It was October 2008. Fresh out of grad school, I was settling into my position at a marketing firm and wielding a freshly forged MA in English. (Oh, wait. That’s right… No one cared about my degree.) Time tracking for freelancers wasn’t even a twinkle in my eye.
In fact, I was in the throes of writing web content, formatting press releases, and adjusting to office snark and politics. To say that I was naive and lacked practical business experience would be like saying that ’90-’91 Michael Jordan could play basketball.
My First Experience with Time Tracking
To add insult to injury, the firm’s principal, my new BOSS, wanted me to TRACK my TIME. The nerve!
Accounting for all of my time in the office required me to pull cute, warm, fuzzy activities out of magic hat because I spent half of my time trying to make myself useful and the other half figuring out the task that had just been assigned to me:
“Hey, Austin, we need you to write down our branding strategy.”
“Okay. Who can tell me about it?”
“No one. We need you to make one up.”
“Okay. You want the newest guy at the company with no business or branding experience at all to write the branding strategy that we’ll then sell to clients?”
Different people define hell in different ways. I once would have defined it as my Research Methods class in undergrad: a class so dull I could feel myself leaking IQ. But no, hell was, in fact, opening up Clients & Profits and attempting to make fifteen-minute increments add up to eight or more hours.
Accounting for my time seemed punitive after I had spent a slice of my one wild and precious life attempting the impossible: “jazzing up” and “spicing up” and “wordsmithing” the website of a local audio-visual installation company.
Six months later, when I got laid off from that job, I was thrilled to not have to track my time anymore. Good riddance! Time tracking, invoicing, and billing were for the birds.
Good news… It doesn’t have to suck.
Now, eight years later, I track my time. Carefully. With better tools.
You should too.
Consulting and freelancing represent a shift to a new form of professionalism. In a salary-based position or job with a set hourly rate, you clock in for the day, do work, and leave. You get paid whether or not you break down your whole workday into tasks, mostly because your employer trusts that you didn’t cruise Snapchat the entire day. As you satisfy the general requirements of the role, you keep getting paid.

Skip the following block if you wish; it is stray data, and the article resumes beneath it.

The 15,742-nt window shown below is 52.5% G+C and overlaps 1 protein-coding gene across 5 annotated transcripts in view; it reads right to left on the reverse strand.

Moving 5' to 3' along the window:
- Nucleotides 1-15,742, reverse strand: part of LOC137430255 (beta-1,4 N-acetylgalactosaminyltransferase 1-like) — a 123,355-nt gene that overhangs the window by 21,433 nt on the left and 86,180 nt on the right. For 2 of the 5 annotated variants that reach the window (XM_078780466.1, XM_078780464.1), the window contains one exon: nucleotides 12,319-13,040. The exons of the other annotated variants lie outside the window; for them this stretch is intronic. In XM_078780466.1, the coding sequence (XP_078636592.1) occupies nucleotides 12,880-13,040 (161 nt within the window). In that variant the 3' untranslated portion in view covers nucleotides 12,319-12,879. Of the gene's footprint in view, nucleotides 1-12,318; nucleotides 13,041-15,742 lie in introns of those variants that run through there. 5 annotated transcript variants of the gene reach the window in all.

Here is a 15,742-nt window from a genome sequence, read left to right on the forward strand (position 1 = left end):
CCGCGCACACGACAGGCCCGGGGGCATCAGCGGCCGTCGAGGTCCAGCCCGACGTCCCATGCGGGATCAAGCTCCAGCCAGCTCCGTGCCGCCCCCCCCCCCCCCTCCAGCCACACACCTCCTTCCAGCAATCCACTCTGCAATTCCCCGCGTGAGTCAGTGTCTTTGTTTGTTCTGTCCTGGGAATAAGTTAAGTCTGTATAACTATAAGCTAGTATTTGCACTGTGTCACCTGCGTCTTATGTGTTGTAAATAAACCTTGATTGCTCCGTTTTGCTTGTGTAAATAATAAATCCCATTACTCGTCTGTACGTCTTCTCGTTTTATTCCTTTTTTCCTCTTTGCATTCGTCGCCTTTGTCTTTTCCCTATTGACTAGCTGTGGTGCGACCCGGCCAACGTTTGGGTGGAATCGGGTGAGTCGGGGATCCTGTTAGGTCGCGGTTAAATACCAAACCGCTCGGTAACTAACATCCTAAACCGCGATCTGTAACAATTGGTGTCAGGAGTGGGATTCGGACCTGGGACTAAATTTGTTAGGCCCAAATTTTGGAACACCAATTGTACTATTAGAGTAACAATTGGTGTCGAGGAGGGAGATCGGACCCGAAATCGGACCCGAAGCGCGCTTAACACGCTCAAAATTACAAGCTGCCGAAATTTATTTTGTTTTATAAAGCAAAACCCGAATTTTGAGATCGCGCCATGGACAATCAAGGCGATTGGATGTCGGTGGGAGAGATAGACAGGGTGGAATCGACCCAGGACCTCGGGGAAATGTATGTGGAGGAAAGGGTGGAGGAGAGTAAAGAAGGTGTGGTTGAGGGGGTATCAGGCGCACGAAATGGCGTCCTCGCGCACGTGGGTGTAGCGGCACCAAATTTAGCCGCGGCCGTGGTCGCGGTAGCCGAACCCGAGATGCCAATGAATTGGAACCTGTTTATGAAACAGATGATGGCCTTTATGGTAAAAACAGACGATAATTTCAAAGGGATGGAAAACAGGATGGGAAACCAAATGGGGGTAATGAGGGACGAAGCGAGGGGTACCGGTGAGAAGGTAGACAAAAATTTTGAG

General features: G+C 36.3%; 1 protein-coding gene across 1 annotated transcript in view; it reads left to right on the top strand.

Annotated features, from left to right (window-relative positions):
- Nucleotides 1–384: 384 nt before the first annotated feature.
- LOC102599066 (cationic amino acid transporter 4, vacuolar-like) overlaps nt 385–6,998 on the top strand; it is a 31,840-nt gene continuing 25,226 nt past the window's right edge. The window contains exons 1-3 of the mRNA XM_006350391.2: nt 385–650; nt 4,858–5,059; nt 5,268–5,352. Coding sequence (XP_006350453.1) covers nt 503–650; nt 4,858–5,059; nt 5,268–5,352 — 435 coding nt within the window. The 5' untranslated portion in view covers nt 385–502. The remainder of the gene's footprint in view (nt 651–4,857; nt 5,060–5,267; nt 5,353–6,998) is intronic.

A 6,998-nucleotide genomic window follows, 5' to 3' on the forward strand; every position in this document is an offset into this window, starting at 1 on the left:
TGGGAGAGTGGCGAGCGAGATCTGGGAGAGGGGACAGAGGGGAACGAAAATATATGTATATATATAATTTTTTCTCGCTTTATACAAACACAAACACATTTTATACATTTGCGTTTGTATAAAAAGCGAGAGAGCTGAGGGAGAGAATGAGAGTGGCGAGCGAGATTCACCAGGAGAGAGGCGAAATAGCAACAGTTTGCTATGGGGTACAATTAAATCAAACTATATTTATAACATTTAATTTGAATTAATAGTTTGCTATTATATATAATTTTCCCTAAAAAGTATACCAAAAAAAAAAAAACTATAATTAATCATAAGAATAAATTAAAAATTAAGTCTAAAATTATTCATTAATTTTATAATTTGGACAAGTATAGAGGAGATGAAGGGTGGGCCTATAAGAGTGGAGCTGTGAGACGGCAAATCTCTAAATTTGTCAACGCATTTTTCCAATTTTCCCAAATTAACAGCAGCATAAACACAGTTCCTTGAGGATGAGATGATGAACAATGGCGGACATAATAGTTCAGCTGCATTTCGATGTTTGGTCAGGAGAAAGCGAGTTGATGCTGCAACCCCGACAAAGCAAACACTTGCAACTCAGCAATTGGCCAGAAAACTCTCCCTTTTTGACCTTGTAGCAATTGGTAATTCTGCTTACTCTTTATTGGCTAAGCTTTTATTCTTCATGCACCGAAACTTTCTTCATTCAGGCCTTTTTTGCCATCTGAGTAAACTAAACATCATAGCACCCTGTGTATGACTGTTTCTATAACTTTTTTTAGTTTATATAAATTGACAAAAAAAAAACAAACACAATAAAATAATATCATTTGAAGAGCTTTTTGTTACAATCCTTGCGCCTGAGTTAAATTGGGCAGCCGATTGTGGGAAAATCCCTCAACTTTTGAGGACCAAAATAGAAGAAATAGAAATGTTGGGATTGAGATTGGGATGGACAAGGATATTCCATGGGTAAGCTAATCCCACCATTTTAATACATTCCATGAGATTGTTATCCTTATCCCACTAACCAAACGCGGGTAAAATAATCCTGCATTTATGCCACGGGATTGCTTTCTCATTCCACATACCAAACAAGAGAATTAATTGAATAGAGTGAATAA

But if you’re working by the contract, by the project, by the hour, you must spend each minute you bill on the tasks that create value for the client and move the project forward.
The exchange of value between bosses and employees is different than that of clients and freelancers. Particularly if you charge an hourly rate, the client trusts you to not waste her money and pad an invoice with extra time and irrelevant activities.
Time tracking is part of creating a positive experience for your clients.
Have you ever gotten a Comcast bill that seemed way too high? Did it raise your blood pressure? Did you mutter an expletive then pick up the phone to duke out the discrepancies yet again with a customer frustration specialist?
Consultants and freelancers itemize our invoices because we do not want to create that kind of experience for our clients.
They want to know what they paid for. They may be budgeting for different types of tasks—for example, research, copywriting, SEO)—and specificity enables them to evaluate the adequacy of their budgets and planning.
Are you billing your time in one amorphous lump like a professional employee? Or are you billing your time in task-specific fifteen-minute increments like a professional freelancer?
It helps you maximize your billable time.
If you’re not tracking time like a boss, then you won’t be your own boss for very long. At some point, you’ll get sick of juggling multiple client projects, tracking your time in an Excel spreadsheet, and bleeding time and money along the way. My advice to you is to increase your efficiency and professionalize before absolute chaos requires it.
Maximize your billable hours by re-capturing minutes spent answering emails, fielding phone calls, making tiny changes and updates to this or that project, and otherwise serving your clients.
If you currently aren’t lassoing those project management and admin tasks spread all across your day, then you’re probably losing 15-25% of your billable time.
Stop for a second: I’m not suggesting that you nickel-and-dime your clients. By all means, be generous with your time. But don’t mistake sloppiness in time management and billing as generosity. Generosity is doing what my web developer Greg did: We lost a WordPress install (not our fault) and had to use a backup to recreate it with a new hosting service. Greg knew this would kill my margin so he knocked $250 off of his invoice. Wow.